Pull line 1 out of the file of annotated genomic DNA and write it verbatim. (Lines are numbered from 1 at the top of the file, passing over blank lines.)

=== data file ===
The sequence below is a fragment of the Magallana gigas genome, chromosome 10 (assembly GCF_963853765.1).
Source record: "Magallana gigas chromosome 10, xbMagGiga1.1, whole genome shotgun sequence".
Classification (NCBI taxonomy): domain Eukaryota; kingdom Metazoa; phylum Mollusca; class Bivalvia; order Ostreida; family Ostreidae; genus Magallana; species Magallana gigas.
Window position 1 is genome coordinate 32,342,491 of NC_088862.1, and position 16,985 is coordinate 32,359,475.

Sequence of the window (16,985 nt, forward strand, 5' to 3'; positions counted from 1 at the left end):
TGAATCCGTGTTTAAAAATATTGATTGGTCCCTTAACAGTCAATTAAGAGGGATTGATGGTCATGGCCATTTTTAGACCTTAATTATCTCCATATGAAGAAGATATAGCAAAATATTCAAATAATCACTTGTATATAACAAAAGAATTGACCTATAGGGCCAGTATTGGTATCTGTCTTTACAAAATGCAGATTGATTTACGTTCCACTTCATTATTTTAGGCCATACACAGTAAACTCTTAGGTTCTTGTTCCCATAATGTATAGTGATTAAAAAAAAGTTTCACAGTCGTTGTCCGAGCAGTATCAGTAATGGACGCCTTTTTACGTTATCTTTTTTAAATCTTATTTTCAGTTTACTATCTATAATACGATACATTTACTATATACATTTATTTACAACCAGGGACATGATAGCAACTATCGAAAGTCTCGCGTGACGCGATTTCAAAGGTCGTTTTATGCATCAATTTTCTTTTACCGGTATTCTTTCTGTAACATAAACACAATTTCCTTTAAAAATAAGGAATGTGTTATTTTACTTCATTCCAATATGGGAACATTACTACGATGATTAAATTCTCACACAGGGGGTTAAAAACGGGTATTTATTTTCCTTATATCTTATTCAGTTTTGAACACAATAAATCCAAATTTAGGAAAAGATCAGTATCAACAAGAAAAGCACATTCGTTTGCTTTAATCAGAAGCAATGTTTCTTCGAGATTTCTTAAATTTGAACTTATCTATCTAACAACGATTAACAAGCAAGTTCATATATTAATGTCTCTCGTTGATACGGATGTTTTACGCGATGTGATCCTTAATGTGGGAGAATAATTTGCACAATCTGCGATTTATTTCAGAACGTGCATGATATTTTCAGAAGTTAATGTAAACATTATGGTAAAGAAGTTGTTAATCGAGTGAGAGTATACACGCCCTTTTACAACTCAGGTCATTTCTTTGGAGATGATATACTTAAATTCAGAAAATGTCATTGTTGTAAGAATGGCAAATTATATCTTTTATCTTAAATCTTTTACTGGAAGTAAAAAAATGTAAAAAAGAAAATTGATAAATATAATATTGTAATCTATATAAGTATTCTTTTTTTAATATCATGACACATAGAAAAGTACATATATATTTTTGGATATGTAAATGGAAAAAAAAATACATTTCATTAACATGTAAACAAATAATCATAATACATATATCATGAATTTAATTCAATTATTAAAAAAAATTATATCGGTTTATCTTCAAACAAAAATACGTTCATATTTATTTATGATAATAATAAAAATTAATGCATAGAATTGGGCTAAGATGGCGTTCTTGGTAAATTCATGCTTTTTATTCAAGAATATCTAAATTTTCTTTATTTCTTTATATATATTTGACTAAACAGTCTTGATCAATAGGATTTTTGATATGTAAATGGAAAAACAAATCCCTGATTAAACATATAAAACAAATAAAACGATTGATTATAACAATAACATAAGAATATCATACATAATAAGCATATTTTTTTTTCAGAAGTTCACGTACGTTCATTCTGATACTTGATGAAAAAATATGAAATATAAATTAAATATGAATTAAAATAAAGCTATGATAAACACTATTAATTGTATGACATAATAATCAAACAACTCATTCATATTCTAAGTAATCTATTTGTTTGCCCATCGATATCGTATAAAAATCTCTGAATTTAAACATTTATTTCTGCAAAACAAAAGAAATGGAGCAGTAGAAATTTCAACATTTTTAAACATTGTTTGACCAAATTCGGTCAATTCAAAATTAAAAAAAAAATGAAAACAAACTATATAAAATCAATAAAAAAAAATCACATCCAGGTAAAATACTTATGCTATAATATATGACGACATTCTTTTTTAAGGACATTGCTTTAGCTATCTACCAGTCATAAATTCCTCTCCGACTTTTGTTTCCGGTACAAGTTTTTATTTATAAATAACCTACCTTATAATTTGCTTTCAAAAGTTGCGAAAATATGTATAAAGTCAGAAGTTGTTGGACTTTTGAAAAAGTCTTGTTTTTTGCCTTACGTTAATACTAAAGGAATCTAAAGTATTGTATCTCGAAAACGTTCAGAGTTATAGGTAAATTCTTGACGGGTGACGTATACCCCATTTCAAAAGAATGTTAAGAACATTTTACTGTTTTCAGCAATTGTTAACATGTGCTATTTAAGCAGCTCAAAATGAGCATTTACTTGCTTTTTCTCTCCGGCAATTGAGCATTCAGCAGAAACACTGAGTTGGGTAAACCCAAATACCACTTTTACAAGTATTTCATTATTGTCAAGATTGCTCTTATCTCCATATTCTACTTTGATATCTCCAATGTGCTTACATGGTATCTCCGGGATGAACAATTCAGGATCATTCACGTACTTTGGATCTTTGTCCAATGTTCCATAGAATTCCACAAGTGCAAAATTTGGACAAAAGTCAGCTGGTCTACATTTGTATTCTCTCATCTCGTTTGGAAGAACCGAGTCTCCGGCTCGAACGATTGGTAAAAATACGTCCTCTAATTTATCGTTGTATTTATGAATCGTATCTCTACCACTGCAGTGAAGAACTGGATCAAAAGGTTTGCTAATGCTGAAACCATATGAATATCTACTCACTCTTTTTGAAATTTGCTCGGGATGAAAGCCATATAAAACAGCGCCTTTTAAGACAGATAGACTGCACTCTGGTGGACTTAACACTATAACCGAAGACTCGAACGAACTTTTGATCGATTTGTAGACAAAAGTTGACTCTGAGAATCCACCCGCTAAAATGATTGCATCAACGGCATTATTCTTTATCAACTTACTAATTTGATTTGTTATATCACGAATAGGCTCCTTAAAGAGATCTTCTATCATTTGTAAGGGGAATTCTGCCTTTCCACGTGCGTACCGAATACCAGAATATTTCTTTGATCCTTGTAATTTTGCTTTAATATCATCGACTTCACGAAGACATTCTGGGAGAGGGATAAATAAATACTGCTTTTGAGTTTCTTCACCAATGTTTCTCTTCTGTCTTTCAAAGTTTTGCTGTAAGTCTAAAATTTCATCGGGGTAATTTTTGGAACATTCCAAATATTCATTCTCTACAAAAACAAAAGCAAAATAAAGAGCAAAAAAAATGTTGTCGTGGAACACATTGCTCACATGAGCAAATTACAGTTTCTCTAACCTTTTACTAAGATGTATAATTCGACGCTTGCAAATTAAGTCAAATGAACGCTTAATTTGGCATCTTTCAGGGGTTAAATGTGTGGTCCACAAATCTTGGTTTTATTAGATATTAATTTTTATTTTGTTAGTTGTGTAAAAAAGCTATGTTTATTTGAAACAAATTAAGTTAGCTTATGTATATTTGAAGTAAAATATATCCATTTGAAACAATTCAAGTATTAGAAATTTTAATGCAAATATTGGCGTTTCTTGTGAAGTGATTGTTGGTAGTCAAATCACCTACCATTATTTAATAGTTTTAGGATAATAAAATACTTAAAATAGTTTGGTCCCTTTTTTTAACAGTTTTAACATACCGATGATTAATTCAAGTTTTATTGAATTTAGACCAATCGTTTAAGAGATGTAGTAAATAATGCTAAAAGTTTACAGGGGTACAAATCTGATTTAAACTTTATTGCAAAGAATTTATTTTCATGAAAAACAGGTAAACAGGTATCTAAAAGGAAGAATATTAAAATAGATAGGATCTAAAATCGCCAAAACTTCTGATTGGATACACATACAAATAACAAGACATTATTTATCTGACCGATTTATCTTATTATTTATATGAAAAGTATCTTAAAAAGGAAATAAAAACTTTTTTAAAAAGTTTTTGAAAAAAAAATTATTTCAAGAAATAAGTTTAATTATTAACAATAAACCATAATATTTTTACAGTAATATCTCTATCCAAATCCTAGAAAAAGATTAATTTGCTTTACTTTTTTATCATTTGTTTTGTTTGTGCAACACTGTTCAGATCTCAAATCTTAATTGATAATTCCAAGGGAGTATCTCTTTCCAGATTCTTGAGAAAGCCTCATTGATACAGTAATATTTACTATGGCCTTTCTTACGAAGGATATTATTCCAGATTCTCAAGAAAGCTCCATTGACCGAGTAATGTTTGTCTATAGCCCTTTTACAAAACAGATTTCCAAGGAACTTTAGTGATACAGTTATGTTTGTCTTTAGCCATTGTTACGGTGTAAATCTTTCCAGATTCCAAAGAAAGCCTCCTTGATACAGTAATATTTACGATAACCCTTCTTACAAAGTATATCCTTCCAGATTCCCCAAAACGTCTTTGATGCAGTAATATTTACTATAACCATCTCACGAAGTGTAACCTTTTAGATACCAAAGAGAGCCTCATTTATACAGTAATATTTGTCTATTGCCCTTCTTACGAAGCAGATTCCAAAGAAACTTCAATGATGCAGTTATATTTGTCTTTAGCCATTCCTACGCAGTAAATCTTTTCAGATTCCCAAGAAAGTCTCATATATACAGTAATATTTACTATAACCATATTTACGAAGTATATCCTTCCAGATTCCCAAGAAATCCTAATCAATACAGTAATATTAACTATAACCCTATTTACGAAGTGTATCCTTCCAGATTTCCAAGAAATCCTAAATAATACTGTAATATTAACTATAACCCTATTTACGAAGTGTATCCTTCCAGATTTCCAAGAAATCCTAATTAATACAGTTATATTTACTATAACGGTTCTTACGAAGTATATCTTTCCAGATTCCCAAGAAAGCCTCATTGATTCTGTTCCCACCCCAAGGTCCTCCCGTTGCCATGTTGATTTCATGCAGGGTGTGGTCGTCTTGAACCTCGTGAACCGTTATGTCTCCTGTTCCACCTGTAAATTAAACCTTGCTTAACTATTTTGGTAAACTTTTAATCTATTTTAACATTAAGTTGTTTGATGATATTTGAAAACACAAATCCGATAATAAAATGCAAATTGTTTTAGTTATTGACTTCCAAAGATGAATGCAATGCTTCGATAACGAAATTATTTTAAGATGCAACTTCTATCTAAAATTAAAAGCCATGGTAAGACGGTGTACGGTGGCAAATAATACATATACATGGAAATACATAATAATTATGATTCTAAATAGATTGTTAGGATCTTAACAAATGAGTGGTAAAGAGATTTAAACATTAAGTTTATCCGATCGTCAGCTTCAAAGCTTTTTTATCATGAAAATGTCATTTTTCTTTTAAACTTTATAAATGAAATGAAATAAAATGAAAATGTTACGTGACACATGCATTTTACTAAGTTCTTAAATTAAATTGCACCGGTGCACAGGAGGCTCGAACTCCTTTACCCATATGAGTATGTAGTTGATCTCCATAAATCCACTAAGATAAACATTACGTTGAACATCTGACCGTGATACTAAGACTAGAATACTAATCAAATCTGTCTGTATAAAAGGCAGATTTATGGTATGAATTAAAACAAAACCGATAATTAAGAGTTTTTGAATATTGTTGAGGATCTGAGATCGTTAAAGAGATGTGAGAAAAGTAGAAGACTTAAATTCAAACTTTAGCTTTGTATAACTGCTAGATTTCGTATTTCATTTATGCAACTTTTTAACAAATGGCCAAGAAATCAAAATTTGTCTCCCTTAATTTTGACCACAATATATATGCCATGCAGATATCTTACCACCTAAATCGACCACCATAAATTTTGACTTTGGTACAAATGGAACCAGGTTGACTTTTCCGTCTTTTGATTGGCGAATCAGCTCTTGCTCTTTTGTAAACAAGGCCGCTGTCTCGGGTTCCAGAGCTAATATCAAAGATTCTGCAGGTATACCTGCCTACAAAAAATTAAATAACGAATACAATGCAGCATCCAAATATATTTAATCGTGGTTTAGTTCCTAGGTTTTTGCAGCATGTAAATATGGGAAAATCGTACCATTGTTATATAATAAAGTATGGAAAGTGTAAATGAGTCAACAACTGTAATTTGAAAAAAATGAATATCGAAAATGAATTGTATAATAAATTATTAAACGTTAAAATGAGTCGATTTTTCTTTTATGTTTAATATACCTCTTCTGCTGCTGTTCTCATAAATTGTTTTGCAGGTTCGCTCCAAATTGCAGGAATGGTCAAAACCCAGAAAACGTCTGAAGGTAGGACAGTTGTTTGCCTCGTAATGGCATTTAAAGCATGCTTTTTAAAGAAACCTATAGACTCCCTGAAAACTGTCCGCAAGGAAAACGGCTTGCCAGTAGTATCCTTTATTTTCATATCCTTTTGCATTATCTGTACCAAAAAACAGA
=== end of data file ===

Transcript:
The sequence below is a fragment of the Magallana gigas genome, chromosome 10 (assembly GCF_963853765.1).